December 17, 2015  |  Denise R. Womer , PhD
Women and Careers in Public Safety

Careers in public safety include policing, court systems, and corrections for public and private sectors. Within the main categories of public safety careers there are numerous job titles and specialties in many different subfields such as correction services, emergency and fire management, law enforcement, forensics, security and protective services, social worker, probation, parole, private investigators and legal positions.

According to the Bureau of Labor Statistics, the anticipated occupational growth potential for many of these careers range from 5% to 11% increase over the next 7 years. 

This expected increase could provide opportunity for women with specialized education with criminal justice background (IAWP, 2015; BLS, 2014).*  In 2015, the International Association of Women Police (IAWP) celebrated its 100-year anniversary of women in policing. Here are some interesting statistics: 

  • Currently there are approximately 212 female Police Chiefs across the U.S. This is 3% of Chiefs and Sheriffs nationwide
  • Women make up 15% of our federal law enforcement field currently (IAWP, 2015; BLS, 2014). 

While these numbers are impressive, there remains room for growth.

As you consider a career in public safety, it is important to research the educational requirements for the position you seek. For instance, many state and federal positions require a bachelor’s degree in criminal justice, public safety, or a related degree. Most local agencies require an associate’s degree for level-entry positions. A college education can provide a candidate with the relevant knowledge and communication skills for today’s competitive work environment.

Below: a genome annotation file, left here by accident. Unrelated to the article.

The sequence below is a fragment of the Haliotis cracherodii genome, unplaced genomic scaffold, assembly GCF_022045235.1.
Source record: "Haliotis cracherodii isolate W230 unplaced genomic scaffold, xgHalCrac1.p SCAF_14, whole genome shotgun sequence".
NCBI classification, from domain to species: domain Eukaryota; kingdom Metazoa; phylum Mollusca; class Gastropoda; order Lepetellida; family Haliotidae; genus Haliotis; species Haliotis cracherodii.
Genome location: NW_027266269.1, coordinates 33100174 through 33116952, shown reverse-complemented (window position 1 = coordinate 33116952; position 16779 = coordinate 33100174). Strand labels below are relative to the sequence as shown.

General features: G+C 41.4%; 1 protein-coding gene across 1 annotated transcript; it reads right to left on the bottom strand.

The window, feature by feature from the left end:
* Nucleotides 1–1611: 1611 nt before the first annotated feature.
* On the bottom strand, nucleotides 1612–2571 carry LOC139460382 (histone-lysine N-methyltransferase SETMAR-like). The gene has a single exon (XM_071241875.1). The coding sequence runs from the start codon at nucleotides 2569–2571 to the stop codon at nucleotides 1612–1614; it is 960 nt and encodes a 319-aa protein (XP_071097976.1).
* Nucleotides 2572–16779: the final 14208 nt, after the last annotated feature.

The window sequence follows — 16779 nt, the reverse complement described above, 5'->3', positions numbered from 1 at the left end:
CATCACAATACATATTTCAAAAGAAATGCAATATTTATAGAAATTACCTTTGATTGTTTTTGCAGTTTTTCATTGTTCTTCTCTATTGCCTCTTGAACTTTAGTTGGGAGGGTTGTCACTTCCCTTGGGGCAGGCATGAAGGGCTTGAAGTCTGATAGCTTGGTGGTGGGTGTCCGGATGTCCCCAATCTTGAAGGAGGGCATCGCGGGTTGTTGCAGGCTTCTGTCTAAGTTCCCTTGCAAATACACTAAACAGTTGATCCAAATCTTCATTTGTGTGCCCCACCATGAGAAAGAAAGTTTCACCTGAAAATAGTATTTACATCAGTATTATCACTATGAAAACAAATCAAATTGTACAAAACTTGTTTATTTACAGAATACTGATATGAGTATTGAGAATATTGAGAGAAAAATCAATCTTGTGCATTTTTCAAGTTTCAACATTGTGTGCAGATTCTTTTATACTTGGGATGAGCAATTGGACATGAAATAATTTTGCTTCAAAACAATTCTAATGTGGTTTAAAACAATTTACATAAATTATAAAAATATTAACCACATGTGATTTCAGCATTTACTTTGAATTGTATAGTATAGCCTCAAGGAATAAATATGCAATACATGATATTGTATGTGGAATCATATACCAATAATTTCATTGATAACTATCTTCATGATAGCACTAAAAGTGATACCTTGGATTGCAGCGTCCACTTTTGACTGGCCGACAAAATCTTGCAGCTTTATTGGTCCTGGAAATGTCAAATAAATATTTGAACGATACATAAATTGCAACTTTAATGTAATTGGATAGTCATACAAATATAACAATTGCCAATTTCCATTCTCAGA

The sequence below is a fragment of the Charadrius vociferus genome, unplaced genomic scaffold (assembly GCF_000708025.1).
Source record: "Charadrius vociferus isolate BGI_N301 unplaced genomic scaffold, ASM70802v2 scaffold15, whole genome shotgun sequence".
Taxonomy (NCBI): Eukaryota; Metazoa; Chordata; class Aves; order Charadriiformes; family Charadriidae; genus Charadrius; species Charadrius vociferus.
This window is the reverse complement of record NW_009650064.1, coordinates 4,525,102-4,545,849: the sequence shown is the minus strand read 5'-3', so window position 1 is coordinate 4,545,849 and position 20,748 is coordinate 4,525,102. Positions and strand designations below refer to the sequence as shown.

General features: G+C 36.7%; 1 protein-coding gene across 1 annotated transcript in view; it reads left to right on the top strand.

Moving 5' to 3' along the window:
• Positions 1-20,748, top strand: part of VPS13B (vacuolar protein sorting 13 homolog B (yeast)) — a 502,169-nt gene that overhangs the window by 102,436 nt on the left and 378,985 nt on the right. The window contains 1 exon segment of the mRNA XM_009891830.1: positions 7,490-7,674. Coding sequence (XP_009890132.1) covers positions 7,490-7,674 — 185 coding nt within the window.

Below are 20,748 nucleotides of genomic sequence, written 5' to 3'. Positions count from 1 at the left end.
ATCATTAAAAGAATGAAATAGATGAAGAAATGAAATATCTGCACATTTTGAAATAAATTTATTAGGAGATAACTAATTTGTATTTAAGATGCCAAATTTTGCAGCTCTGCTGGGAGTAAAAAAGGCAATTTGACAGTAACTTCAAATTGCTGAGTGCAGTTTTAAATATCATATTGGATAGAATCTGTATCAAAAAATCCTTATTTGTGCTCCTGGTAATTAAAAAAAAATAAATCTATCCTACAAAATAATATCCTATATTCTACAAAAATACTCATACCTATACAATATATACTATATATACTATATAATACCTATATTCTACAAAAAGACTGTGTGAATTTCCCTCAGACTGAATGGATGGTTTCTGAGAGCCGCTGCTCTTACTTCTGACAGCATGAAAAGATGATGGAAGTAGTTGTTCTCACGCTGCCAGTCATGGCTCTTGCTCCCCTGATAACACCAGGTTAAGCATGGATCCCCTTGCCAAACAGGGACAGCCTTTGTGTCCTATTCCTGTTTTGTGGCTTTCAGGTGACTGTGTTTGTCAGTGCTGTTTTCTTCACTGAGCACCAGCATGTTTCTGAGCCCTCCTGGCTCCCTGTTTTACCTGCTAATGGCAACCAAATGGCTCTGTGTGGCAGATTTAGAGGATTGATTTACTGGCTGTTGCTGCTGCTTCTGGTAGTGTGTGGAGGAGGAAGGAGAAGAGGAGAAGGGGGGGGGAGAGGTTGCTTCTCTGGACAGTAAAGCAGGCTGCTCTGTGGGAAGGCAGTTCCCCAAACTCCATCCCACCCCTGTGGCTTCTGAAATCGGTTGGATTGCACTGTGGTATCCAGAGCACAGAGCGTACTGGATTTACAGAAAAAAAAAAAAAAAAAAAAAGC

Further, college internships for women in the field can provide an excellent opportunity for networking and gaining life experience. You can also enhance your knowledge through professional development and mentoring opportunities provided by organizations such as the IAWP. Explore all the resources available as you consider taking that first step into the field of public safety. 

Denise R. Womer, PhD, is a faculty member at Purdue Global. The views expressed in this article are solely those of the author and do not represent the view of Purdue Global.

Filed in: Criminal Justice

About the Author

Denise R. Womer, PhD

Purdue University Global delivers a fully personalized, world-class education online that's tailored for adults. We offer 175 programs, including associate's, bachelor's, master's, and doctoral degrees as well as certificates, in areas such as business, IT, education, health sciences, nursing, criminal justice, and more.

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*Purdue Global cannot guarantee employment or career advancement. National long-term projections may not reflect local and/or short-term economic or job conditions, and do not guarantee actual job growth.

Local, state, and federal law enforcement jobs may require additional training or education including additional state-approved higher education beyond the Purdue Global degree. This program was not designed to meet any specific state’s requirements, and Purdue Global makes no representations or warranties as to whether the degree or any individual courses meet such requirements. Refer to the University Catalog for additional information. Graduates of Purdue Global criminal justice programs are not eligible to attend police academies in Minnesota.

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